Effect of Food Intake on the Pharmacokinetics of a Novel Methylphenidate Extended-Release Oral Suspension for Attention Deficit Hyperactivity Disorder

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Abstract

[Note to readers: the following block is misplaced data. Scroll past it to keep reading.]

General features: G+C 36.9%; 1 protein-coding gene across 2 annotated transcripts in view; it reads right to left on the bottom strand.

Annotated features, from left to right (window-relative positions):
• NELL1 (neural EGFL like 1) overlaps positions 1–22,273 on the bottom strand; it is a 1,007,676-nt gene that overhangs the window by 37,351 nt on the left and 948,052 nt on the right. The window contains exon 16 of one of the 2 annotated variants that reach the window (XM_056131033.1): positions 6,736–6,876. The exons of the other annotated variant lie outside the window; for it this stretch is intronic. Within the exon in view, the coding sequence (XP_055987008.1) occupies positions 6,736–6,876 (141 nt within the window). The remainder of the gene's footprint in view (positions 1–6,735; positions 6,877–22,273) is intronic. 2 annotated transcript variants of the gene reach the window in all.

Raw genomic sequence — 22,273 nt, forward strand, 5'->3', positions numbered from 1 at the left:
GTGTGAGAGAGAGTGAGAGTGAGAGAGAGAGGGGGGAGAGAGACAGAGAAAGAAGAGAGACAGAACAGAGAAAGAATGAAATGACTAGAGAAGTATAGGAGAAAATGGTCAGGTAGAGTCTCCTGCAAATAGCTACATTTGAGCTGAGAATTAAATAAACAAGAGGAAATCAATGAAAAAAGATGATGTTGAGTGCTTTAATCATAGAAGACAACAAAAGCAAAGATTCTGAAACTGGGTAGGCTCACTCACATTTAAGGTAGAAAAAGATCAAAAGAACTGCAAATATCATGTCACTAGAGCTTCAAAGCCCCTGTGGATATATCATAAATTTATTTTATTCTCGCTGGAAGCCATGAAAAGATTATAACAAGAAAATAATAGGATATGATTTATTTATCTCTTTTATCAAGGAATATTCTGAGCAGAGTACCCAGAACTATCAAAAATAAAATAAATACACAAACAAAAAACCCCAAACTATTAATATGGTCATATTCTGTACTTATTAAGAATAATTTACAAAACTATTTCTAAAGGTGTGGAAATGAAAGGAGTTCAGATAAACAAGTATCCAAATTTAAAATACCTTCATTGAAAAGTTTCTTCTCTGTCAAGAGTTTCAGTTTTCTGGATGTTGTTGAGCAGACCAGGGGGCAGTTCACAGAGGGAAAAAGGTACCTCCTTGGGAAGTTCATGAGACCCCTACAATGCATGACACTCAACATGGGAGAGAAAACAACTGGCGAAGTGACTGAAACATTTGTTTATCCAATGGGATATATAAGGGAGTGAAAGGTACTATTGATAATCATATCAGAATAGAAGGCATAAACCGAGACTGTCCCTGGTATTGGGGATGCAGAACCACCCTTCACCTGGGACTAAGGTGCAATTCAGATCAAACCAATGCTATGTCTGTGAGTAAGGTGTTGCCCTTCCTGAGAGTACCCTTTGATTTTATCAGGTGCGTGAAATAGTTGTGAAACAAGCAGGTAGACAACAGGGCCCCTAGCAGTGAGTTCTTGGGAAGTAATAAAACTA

We conducted an open-label, single-dose, randomized, crossover study in healthy adults to assess the impact of food on the bioavailability of 60 mg methylphenidate extended-release oral suspension (MEROS; Quillivant XR™)—a long-acting stimulant for the treatment of attention deficit hyperactivity disorder—by comparing the pharmacokinetic parameters under fed and fasting conditions. When MEROS 60 mg was administered under fed conditions compared with fasting conditions, the exposure of methylphenidate (d enantiomer) was higher, with a mean area under the plasma concentration-vs-time curve (AUC)0–t of 160.2 ng·h/mL vs 140.4 ng·h/mL, and a mean AUC0–inf of 163.2 ng·h/mL vs 143.7 ng·h/mL, respectively. The ratios of the ln-transformed geometric means for methylphenidate for AUC0–t and AUC0–inf were 119.5% (90%CI, 115.7% to 123.5%) and 119.0% (90%CI, 115.2% to 122.8%), respectively, within the standard 80% to 125% bioequivalence acceptance range indicating no food effect on the overall exposure (rate and extent). There was a small increase in the peak plasma concentration (127.6% [90%CI, 119.9% to 135.8%]). However, this effect was small and not likely to be clinically significant. Overall, MEROS 60 mg was safe in both the fed and fasting condition when administered to healthy volunteers in this study.

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